The Nanite Project
The Nanite developer platform opens the Internet of Things to millions of Java™ and Android™ developers. Nanite provides everything you need to develop Bluetooth 5 devices using the Java language with an embedded virtual machine, class library, powerful debugger, and IDE support based on IntelliJ IDEA.
With Nanite, you don't need to worry about the low-level details that can make embedded development slow and frustrating. Nanite distinguishes itself by providing a development environment for a statically-typed language suitable for industrial applications, a powerful development and debugging environment familiar to any Android developer, and easy-to-integrate libraries for common IoT protocols while maintaining the simplicity and power efficiency of microcontroller-based hardware.
Develop your embedded application quickly using the Java™ programming language and the IntelliJ IDE. Use threads, objects, and automatic memory management to jump-start your low-power embedded design. Rely on IntelliJ to help you browse, complete, and refactor your application as you develop.
Use a powerful debug environment to explore, fix, and iterate your code. Set breakpoints and step just like you'd expect. Inspect values and play "what if" with expression evaluation in the debugger. Code runs on your computer while you're debugging and talks to the embedded hardware over a serial interface so you can work productively without long program-and-test cycles.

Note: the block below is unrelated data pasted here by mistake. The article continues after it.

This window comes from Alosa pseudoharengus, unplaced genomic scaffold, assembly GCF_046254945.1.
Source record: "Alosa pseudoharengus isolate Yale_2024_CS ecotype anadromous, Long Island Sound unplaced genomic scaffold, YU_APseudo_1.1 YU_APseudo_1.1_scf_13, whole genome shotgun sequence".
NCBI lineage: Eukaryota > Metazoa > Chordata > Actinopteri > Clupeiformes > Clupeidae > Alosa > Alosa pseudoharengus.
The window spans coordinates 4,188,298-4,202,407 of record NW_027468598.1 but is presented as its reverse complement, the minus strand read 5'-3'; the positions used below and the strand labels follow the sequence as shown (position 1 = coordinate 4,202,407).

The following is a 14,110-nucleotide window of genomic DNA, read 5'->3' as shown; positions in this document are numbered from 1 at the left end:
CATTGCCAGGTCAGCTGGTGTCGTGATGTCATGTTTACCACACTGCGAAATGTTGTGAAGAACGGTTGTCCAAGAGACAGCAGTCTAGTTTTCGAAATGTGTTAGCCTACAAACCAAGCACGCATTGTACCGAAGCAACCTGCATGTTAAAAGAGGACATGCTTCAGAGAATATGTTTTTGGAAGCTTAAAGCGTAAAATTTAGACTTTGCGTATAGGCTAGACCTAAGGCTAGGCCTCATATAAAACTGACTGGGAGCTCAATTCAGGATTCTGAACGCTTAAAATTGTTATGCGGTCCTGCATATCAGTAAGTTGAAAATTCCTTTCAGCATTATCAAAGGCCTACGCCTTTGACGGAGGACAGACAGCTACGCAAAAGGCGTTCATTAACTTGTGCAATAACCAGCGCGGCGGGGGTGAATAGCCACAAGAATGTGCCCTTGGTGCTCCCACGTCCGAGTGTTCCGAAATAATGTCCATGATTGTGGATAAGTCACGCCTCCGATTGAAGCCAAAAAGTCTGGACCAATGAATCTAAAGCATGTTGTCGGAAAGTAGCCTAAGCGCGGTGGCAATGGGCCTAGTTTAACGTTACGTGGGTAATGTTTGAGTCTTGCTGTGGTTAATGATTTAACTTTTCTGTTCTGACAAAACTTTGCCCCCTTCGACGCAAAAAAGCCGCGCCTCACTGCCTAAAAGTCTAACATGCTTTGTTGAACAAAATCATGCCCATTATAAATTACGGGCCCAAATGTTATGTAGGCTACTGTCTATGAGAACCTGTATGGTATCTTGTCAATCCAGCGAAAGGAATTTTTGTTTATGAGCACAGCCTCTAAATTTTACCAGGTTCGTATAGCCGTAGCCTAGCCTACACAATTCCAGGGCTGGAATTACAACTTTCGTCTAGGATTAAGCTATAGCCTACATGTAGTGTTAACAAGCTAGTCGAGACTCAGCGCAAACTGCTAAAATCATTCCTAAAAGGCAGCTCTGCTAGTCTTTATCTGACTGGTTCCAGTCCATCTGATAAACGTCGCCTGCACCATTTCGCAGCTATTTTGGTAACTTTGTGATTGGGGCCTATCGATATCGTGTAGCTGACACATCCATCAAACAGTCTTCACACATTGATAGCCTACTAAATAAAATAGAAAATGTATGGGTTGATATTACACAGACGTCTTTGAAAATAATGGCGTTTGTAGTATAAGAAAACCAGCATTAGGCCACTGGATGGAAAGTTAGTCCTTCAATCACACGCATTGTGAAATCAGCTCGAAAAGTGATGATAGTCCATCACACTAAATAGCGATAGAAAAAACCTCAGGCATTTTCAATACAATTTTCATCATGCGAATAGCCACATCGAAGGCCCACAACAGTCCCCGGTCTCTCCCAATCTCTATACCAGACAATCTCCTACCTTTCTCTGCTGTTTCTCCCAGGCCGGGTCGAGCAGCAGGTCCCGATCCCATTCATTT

Once your application works the way you'd like, press the deploy button to program it onto the hardware. Now you're ready to disconnect from the host computer and watch your application come to life!
Example Application: Nanite IoT Sensor Array
The Nanite IoT Sensor Array is an open source hardware development kit for an intelligent room sensor using Bluetooth 5. It detects presence, light, temperature, door/window position, and orientation/vibration.
The sensor array supports connectionless Bluetooth to enable hundreds of sensors to simultaneously communicate directly to mobile devices or hubs. With Bluetooth 5, range is similar to or better than WiFi. And using the Eddystone profile and library, sensor data is secured with encryption.
With a single library change and the addition of an Apple MFi authentication IC, the device can integrate with Apple's HomeKit network. HomeKit supports connection to mobile iOS devices or to an Apple TV or iPad as a hub for automation and secure remote access over the Internet.
The complete open source Nanite SDK will be available on GitHub.
Free library with example apps included in the Nanite SDK to create Eddystone compliant beacons. The library includes the GATT configuration service along with the following profiles:
- Eddystone-UID: Beacon
- Eddystone-URL: Physical Web
- Eddystone-TLM: Telemetry
- Eddystone-EID: Encryption
Library to leverage 802.15.4 PHY radio
Library for the NFC-A radio inside the Nordic Semiconductor nRF52 series ICs.
Vendor: Wearable Inc.
Apple HomeKit is a set of specifications from Apple that provides a way for your product to easily connect and be controlled by iOS devices. An library is available to Apple licensees who want to drastically reduce the effort required to provide a compliant HomeKit solution. A royalty-free license is available from Wearable.
Library to leverage 802.15.4 PHY radio
LTE Cat-M1/M2: Proposed
Library for upcoming long range LTE Cat-M1 and NB-IoT (Cat-M2) radio IoT silicon
Goals of the Nanite Project
- Provide Android-style development on small, low-power embedded devices that can't run Linux
- Open and free for everyone to use